This very much resembles the situation in Georgia before the Rose Revolution. Also in Georgia, people were not intrinsically corrupt (I refer the readers to my article “Georgian Decency as a Competitive Advantage”, to be found on the ISET Economist Blog). Ordinary Georgians suffered big time from corruption and truly yearned for a government which would move the society into a new, non-corrupt equilibrium. Similarly, yesterday on the Maidan here in Kiev I saw a demonstration against corruption, where protesters were holding up posters with a message for their political leadership: “If you don’t terminate the corruption, terminate your government!”

Georgians have an impressive record in fixing government failure. Their preferred approach was to just remove the government when it failed – while in office, Kakha Bendukidze removed some 900 laws or so. This nurtures hope that also in Ukraine, with similar problems, the Georgian recipes will work.

SELECTIVE INTEGRITY

An important characteristic of the “Georgian way” to fight corruption is its selectivity. Not everybody had to denounce corruptive practices after the Rose Revolution. In a classical top-down approach, the first one’s who had to change were those at the very bottom of the hierarchies: policemen, simple government employees, bureaucrats. Many of them were fired and some reemployed under zero-tolerance conditions. The government encouraged whistleblowing and established telephone numbers where citizens could report corruption. This worked perfectly well, and there is no doubt that so-called “petty corruption” was eradicated in Georgia.

In the higher ranks of the hierarchy, however, the anti-corruption campaign was enforced less strictly. The many reports about extortions of money from businessmen, political considerations in government tenders, the involvement of Vano Merabishvili in a highly disturbing murder case, to name just a few instances – integrity standards were not equally high for all members of the Georgian society.

Is this good or bad? From a principled view, of course one has to condemn this selectivity, and Transparency International would never give its approval. Yet from a pragmatic view, it may be necessary to, at least in the beginning, focus on fighting petty corruption. Once the lower ranks are cleaned in a top-down approach, a bottom-up development may follow later: if people are not used to corruption in their everyday lives anymore, they will also lose comprehension for grand corruption at the top. And for a limited amount of time, it may be acceptable to let some people get away with their practices, if that secures their support for the general reform process.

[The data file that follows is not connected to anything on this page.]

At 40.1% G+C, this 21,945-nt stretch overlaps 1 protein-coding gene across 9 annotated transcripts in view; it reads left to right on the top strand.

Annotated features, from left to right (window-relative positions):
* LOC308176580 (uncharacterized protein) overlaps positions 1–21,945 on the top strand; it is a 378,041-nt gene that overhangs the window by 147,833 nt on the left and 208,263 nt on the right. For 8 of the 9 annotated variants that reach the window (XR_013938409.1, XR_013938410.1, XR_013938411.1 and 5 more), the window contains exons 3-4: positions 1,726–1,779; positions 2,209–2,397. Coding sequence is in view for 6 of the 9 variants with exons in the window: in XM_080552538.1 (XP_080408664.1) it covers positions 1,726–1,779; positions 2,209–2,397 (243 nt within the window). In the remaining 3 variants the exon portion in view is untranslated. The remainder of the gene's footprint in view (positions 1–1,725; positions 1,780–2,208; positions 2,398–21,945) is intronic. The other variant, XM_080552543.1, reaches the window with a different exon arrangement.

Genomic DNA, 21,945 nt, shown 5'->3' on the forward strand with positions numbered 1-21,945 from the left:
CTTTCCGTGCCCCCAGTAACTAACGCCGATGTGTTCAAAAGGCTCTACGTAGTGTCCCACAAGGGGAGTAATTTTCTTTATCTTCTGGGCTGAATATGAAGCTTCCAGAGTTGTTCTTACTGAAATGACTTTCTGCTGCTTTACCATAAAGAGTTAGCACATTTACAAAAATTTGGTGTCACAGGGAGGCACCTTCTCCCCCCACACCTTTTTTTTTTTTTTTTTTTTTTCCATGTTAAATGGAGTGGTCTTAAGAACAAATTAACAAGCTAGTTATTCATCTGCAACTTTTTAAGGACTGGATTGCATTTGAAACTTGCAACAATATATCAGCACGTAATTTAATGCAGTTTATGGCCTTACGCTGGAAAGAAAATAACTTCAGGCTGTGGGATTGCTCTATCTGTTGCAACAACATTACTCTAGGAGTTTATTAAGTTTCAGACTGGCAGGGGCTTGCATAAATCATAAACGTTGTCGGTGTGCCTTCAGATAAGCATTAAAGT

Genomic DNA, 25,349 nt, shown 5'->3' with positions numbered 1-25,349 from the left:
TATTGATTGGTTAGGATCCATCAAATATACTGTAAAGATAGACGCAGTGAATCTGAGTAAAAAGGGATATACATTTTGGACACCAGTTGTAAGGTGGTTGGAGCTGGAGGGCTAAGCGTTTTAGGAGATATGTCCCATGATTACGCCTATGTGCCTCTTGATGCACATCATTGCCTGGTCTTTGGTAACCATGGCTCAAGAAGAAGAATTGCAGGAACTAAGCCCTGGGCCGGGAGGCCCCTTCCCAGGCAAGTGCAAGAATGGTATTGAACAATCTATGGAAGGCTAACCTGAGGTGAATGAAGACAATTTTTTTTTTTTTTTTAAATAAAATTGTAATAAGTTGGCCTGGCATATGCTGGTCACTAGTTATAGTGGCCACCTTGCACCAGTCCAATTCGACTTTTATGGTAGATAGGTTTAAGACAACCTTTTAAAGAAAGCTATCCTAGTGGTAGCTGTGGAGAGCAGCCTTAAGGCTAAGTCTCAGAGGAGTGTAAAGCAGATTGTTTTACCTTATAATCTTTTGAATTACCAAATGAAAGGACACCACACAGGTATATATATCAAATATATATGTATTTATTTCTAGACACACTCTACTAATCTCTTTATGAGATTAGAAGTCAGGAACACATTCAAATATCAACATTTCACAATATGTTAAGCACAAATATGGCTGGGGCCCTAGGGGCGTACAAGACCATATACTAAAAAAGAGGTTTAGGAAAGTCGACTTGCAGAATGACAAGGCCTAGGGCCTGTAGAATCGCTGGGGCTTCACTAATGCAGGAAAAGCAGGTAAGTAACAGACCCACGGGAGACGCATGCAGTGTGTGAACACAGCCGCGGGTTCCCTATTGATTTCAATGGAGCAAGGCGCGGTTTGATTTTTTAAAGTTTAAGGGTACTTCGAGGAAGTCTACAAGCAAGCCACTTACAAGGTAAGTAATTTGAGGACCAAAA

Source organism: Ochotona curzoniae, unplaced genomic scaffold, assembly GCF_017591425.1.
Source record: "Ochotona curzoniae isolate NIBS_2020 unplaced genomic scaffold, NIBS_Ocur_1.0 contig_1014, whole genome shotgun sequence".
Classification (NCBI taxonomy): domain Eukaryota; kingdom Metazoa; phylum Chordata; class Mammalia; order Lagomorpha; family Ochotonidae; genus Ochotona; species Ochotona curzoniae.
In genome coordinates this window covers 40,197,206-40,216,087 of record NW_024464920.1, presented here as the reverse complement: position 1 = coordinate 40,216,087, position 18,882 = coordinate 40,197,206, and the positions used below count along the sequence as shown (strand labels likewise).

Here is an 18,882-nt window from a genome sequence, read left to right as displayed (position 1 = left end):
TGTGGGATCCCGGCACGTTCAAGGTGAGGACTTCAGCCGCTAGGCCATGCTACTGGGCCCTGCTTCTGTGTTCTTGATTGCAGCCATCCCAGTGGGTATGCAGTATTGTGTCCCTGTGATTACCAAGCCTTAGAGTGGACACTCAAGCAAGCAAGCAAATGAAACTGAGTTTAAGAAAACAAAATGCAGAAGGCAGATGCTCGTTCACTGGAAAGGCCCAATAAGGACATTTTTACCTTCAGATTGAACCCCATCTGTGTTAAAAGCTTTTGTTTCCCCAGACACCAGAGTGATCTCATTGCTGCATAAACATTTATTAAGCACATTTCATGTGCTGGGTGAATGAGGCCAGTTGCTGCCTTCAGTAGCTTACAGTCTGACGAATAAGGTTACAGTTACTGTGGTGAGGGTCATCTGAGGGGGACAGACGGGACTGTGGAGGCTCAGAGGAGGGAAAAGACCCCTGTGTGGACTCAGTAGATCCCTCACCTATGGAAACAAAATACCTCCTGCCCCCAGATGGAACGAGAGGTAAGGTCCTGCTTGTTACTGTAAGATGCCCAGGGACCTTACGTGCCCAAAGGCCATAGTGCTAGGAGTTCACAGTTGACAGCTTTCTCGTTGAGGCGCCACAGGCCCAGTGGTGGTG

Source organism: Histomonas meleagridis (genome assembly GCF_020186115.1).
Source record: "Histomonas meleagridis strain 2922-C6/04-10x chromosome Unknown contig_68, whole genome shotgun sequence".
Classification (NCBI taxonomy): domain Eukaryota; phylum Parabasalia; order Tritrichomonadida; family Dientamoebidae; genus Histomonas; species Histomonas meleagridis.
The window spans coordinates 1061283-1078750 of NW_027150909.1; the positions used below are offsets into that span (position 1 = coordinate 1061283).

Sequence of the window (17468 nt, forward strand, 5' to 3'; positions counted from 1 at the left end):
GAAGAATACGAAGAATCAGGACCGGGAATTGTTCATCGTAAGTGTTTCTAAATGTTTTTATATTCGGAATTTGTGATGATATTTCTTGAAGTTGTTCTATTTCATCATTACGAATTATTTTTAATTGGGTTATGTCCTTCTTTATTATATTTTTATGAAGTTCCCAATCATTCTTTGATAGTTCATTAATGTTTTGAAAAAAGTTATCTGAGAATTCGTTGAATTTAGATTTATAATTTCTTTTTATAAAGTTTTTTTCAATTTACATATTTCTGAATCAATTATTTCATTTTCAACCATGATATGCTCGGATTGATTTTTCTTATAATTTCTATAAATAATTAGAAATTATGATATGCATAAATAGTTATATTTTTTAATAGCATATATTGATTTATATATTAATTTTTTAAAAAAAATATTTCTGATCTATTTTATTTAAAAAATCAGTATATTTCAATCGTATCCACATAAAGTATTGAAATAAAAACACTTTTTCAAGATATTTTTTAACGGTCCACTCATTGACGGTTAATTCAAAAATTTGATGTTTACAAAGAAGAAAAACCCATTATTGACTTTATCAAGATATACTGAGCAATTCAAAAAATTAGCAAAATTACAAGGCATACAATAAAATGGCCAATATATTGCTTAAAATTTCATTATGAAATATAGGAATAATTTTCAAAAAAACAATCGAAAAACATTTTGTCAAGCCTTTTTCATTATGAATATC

Selective integrity may also be necessary in Ukraine. Some in the new Ukrainian leadership control entire business empires, and who knows whether they would be happy about an anti-corruption campaign that would cut deeply. If uncautious, the Georgian experts might be back on the job market quite soon -- yet the concept of selective integrity, which they developed when ruling Georgia, may help them to deal with local challenges quite well.

A NEW GENERATION OF POLITICIANS

Successful managers and executives in the private sector are not restricted to work for one company. Very often, when the position of a CEO has to be filled, headhunters look for candidates among those who proved their competency outside of that company. I found it always problematic that this was not the case for politicians – apparently, for politicians it was not competency and skills which counted but networks and political support they had built up.

Yet also politicians need skills and expertise. The lack thereof among numerous examples among politicians from all countries of the world, is one of the reasons why governments are frequently performing so badly.

I am happy that Georgian politicians break up the convention that a Ukrainian minister must be Ukrainian. If somebody has proved to be able in country A, why not using their skills in country B? The signature skills of Georgian politicians, namely to fight corruption and build up democratic institutions, are scarce all over the world. Perhaps, Georgians will find employment not only in Ukraine, but later also in numerous other countries where the “Georgian approach” is needed!